Over 250 organizations and individual advocates – including the Oblates and other faith-based groups – have joined the call to stop banks from extending predatory payday loans. These loans carry triple-digit annual interest rates of as much as 400 percent.
Consumers can join the call for regulators to stop bank payday lending by signing a petition at: http://rspnsb.li/vZb3iH
Learn about the problem of predatory payday lending in this video from Center for Responsible Lending.
Click here to read more »
January 11, 2012 — Human Trafficking Awareness Day January 5th, 2012
Wednesday, January 11, 2012 is Human Trafficking Awareness Day in the U.S., thanks to passage of a resolution by the Senate on June 22, 2007 making January 11th a day of awareness and vigilance for the countless victims of Human Trafficking around the world.
Human Trafficking involves the recruitment, transportation, and forceful detention of people either from one country to another, or within countries. Threats, force and/or deception are typical. Those being exploited are either unpaid, or given a very small payment for their work, prostitution or other sexual exploitation, and are not free to leave these abusive situations. Each year, there are between 600,000 and 800,000 people trafficked across borders throughout the world. There are many more trafficked within countries as well. The United States is not immune to this problem; Many are trafficked within U.S. borders, as well as into the U.S. from outside.
Human Trafficking is rapidly growing, despite the efforts of many to control it. Wherever there is poverty, war, flood, famine, or any kind of upheaval, unscrupulous people prey on the vulnerable. Women and children are especially affected, but many men are as well.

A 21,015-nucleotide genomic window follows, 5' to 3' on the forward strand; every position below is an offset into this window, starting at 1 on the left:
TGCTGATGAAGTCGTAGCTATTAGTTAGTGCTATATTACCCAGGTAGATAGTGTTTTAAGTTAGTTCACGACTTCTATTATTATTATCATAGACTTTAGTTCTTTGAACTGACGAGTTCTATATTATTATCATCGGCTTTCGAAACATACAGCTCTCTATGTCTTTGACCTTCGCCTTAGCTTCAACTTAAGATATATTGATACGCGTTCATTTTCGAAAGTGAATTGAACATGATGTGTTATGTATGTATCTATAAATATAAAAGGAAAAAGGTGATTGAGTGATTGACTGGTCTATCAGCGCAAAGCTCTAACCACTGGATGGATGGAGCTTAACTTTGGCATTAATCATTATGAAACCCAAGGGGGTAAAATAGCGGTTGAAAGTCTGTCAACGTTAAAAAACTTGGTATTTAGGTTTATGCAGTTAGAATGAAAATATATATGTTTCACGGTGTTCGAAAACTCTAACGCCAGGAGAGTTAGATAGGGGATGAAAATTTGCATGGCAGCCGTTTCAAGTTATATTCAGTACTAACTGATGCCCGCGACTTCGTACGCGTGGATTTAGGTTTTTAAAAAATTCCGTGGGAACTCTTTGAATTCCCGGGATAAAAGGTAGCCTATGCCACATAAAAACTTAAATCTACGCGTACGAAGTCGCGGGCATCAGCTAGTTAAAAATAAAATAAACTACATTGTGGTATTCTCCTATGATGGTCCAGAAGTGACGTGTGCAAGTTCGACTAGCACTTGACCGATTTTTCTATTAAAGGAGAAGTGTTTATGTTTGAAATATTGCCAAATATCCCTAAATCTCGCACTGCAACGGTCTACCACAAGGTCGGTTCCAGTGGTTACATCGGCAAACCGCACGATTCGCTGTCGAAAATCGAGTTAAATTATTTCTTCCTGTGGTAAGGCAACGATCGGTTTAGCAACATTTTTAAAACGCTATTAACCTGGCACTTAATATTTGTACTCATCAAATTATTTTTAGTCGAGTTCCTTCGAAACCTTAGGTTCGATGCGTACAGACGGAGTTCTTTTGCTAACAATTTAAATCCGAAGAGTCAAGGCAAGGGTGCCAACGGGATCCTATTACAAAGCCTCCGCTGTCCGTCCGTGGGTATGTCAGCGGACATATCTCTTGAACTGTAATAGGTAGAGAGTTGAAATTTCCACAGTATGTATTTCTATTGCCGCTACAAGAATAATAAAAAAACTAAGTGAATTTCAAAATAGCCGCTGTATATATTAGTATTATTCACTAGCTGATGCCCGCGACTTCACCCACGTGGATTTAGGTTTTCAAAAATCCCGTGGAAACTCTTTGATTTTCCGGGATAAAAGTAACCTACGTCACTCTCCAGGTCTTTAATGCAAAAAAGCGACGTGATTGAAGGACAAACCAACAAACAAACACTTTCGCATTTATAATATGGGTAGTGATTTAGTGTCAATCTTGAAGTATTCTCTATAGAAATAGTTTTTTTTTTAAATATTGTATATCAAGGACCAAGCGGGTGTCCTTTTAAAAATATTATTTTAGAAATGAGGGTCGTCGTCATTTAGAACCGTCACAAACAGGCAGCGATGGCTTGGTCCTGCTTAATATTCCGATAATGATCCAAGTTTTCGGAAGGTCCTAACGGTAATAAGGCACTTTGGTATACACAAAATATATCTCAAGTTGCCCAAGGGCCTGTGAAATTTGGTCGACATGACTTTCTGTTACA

Many of us are unaware of the number of slaves (yes, slaves) we use to maintain our lifestyles. Go to www.slaveryfootprint.org for a series of questions that will show how many slaves it takes to maintain the way you live.
For ideas on what to do, check out the website for Breaking the Snares – A resource for parishes to use in combating Human Trafficking by the Sisters of the Divine Savior; see their parish resource.
In addition, explore the following:
- Stop Trafficking Newsletter and other resources: http://www.stopenslavement.org/archive.htm#handouts
- End Child Prostitution and Trafficking: www.ecpat.net (Website also available in French and Spanish)
- Google The Dark Side of Chocolate to find several sites that show how children in Africa are involved in the chocolate that is so available to us.
Vatican Suggestions for Financial Reform Debated November 8th, 2011
“Robert A. Sirico’s “The Vatican’s Monetary Wisdom” (op-ed, Oct. 27) correctly praises the analysis of the causes of the financial crisis that was included in the Vatican’s statement on reforming the financial system. His summary dismissal of the suggested responses in the document clearly states that no sovereign or international regulatory authority is up to the task of regulating the major actors in the financial sector. Are we then to believe that they will do it themselves?
Haven’t we just experienced the consequences of deregulation, regulatory arbitrage and the capture of elected officials and assemblies by banks and industry associations? Greater cooperation, coordination and collaboration among sovereign regulators and authorities, as the Vatican suggested, is a step in the right direction if the public is to have a safe, stable and fair financial system that is worthy of their trust and their transactions.”
The Rev. Seamus P. Finn OMI